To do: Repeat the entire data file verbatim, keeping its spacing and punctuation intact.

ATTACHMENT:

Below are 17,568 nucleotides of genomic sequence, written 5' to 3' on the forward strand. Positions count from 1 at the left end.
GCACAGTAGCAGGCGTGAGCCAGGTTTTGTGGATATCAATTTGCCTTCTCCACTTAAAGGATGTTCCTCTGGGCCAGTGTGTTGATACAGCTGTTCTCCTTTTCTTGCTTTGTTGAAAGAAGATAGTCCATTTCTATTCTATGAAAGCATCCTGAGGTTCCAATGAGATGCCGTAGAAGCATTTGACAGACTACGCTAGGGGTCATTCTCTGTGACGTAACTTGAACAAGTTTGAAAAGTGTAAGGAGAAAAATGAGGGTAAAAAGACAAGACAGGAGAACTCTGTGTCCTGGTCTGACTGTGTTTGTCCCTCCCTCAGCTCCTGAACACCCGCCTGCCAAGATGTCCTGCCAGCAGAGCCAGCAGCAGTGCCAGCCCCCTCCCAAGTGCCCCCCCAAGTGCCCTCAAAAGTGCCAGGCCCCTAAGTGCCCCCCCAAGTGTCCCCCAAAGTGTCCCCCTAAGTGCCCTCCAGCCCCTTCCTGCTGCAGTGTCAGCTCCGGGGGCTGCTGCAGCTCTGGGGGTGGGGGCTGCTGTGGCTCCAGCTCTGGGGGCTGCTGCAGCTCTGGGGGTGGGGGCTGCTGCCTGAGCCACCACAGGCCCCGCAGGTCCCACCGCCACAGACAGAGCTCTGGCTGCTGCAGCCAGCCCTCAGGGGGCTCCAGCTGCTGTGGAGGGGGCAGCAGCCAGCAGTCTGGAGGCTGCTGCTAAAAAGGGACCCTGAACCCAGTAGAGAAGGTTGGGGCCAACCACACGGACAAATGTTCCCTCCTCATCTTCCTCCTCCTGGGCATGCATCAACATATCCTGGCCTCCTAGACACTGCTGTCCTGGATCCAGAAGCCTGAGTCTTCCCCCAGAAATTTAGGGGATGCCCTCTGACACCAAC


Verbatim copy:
Below are 17,568 nucleotides of genomic sequence, written 5' to 3' on the forward strand. Positions count from 1 at the left end.
GCACAGTAGCAGGCGTGAGCCAGGTTTTGTGGATATCAATTTGCCTTCTCCACTTAAAGGATGTTCCTCTGGGCCAGTGTGTTGATACAGCTGTTCTCCTTTTCTTGCTTTGTTGAAAGAAGATAGTCCATTTCTATTCTATGAAAGCATCCTGAGGTTCCAATGAGATGCCGTAGAAGCATTTGACAGACTACGCTAGGGGTCATTCTCTGTGACGTAACTTGAACAAGTTTGAAAAGTGTAAGGAGAAAAATGAGGGTAAAAAGACAAGACAGGAGAACTCTGTGTCCTGGTCTGACTGTGTTTGTCCCTCCCTCAGCTCCTGAACACCCGCCTGCCAAGATGTCCTGCCAGCAGAGCCAGCAGCAGTGCCAGCCCCCTCCCAAGTGCCCCCCCAAGTGCCCTCAAAAGTGCCAGGCCCCTAAGTGCCCCCCCAAGTGTCCCCCAAAGTGTCCCCCTAAGTGCCCTCCAGCCCCTTCCTGCTGCAGTGTCAGCTCCGGGGGCTGCTGCAGCTCTGGGGGTGGGGGCTGCTGTGGCTCCAGCTCTGGGGGCTGCTGCAGCTCTGGGGGTGGGGGCTGCTGCCTGAGCCACCACAGGCCCCGCAGGTCCCACCGCCACAGACAGAGCTCTGGCTGCTGCAGCCAGCCCTCAGGGGGCTCCAGCTGCTGTGGAGGGGGCAGCAGCCAGCAGTCTGGAGGCTGCTGCTAAAAAGGGACCCTGAACCCAGTAGAGAAGGTTGGGGCCAACCACACGGACAAATGTTCCCTCCTCATCTTCCTCCTCCTGGGCATGCATCAACATATCCTGGCCTCCTAGACACTGCTGTCCTGGATCCAGAAGCCTGAGTCTTCCCCCAGAAATTTAGGGGATGCCCTCTGACACCAAC